Hike the Grand Canyon and help save lives

Hike For Discovery gives hikers an experience to remember and the ability to help The Leukemia & Lymphoma Society find a cure for blood cancers.
The late afternoon sun glinted off the Grand Canyon's steep walls, creating subtle shifts of color from beige to blue and red as Javier Zuluaga climbed the rocky trail to the canyon's rim. Overhead, condors soared silently in the sparkling sky.

"It was surreal, awesome," recalled Zuluaga, a Tempe, AZ, sales representative and a member of The Leukemia & Lymphoma Society's inaugural Hike For DiscoverySM team. "I felt I was in another world. What a privilege to experience a place like that!"

Javier and his teammates were completing a day-long trek into the Grand Canyon and back, the result of several months of preparation that introduced them to proper hiking techniques, fitness skills and nutrition advice. Led by expert coaches, the hikers were motivated by the chance to explore one of the world's great natural wonders, and inspired by an even loftier goal -- in return for training, they raised funds to help the Society cure blood cancers like leukemia, lymphoma and myeloma.

"This really was an opportunity to give back," said Javier. "The training was great, the hike amazing, and I made a lot of friends. But even better was the satisfaction that I was doing something important to honor and commemorate a great friend."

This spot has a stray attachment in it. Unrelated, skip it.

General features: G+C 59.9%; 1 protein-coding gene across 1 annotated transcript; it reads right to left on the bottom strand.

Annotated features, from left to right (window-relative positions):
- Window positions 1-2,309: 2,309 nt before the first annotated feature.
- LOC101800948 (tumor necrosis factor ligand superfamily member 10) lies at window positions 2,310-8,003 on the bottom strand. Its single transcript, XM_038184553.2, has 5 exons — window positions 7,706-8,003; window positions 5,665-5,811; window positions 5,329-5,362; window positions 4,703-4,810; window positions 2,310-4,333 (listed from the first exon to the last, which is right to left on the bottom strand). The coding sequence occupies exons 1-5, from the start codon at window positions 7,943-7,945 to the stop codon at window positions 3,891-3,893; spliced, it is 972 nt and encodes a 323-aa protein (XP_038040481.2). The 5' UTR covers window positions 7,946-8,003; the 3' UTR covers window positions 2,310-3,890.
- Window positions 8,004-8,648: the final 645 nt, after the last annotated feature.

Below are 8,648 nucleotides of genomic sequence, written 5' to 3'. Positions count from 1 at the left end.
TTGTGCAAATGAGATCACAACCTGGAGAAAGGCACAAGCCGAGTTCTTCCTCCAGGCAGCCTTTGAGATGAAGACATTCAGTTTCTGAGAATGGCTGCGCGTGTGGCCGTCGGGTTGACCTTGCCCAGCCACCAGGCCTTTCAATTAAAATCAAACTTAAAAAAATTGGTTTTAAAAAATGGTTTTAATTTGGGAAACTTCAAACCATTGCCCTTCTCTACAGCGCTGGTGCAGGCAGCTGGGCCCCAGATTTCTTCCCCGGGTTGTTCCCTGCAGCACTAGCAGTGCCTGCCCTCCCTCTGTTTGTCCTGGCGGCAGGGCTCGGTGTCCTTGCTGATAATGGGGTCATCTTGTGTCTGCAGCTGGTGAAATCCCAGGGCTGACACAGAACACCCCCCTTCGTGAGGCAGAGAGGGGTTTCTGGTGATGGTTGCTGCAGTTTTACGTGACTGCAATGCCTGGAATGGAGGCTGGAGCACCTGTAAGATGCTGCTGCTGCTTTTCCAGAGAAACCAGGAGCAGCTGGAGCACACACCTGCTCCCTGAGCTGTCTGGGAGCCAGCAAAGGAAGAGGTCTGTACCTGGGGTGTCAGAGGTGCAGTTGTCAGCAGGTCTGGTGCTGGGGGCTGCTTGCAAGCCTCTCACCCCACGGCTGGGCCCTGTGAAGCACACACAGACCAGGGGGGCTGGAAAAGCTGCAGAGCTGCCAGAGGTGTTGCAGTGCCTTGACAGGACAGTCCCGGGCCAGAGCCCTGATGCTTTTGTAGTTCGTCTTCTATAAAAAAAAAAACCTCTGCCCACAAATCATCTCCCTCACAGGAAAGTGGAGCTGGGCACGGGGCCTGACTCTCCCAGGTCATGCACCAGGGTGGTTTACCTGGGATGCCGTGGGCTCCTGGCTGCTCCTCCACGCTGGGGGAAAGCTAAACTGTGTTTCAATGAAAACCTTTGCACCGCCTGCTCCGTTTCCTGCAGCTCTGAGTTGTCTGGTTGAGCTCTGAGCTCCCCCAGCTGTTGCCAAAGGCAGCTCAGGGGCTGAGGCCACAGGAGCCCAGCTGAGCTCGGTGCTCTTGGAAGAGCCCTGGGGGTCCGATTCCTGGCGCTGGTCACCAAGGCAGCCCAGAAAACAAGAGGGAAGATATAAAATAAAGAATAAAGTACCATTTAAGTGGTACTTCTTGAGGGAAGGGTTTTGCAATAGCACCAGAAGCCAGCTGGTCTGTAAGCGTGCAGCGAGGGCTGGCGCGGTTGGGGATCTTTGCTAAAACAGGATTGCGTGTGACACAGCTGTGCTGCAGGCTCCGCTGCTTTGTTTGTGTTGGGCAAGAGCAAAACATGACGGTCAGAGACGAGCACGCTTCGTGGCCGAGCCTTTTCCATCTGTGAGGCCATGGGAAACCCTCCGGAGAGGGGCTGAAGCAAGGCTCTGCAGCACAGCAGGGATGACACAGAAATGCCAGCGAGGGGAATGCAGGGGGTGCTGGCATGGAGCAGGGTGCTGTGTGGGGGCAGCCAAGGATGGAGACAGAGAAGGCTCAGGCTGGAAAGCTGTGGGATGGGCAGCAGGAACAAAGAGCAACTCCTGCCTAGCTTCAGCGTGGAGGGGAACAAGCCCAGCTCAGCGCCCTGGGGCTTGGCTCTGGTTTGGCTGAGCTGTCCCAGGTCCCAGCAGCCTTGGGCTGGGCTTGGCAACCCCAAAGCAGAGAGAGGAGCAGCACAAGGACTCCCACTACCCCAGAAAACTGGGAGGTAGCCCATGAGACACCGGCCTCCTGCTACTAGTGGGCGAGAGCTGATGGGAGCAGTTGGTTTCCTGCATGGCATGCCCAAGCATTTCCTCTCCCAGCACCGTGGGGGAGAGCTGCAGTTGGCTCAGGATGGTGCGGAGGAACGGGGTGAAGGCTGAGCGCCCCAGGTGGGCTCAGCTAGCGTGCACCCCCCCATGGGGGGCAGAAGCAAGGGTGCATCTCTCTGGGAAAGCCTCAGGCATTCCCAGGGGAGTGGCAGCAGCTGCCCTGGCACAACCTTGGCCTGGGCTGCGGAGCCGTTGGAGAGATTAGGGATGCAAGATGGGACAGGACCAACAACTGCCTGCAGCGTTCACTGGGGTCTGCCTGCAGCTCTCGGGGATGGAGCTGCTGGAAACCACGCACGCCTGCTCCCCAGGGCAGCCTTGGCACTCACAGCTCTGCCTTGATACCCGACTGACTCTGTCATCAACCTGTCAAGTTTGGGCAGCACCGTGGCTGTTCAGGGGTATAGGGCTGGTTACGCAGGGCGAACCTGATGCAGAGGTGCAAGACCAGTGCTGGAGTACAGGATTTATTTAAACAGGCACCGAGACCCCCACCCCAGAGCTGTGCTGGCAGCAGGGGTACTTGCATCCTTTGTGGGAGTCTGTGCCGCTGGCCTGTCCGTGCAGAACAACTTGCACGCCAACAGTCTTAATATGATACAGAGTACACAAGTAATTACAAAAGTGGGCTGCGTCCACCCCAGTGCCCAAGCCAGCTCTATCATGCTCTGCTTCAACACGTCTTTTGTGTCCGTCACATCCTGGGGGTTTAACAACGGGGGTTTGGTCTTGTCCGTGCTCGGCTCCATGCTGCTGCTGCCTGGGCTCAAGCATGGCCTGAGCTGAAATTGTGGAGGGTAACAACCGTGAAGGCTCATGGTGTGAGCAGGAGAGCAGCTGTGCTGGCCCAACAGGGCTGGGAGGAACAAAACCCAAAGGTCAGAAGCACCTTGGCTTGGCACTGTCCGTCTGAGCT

From the football field to the trail

Zuluaga learned about Hike For Discovery shortly after hearing that his college football coach was fighting non-Hodgkin lymphoma, a blood cancer. Zuluaga, a former linebacker at the United States Naval Academy in Annapolis, M.D., deeply admired Michael Drake, the team's defensive-back coach.

"He was always striving to make people better, to give it their all whether or not they succeeded," Zuluaga recalled. "When Coach Drake was diagnosed with cancer, we knew he'd fight for all he was worth -- all of us who loved him were deeply affected by his battle for survival.

In 2004, during Drake's short-lived remission, Zuluaga decided that the two of them should train for the hike. "This was meant to be a celebration of life, a way to help coach, who loved the Southwest, to beat his cancer," said Zuluaga.

Drake trained for a couple months before relapsing, finally succumbing to the disease three months after the hike in August 2005. Zuluaga and his wife, Gina, carried on, raising $10,500 to help advance the Society's mission through garage sales, letters to friends and family, charity softball games and other fun events.

"Coach Drake had a passion for life, which we wanted to celebrate," Zuluaga said.

For more information about the 2006 Hike For Discovery, please visit www.hikefordiscovery.org.

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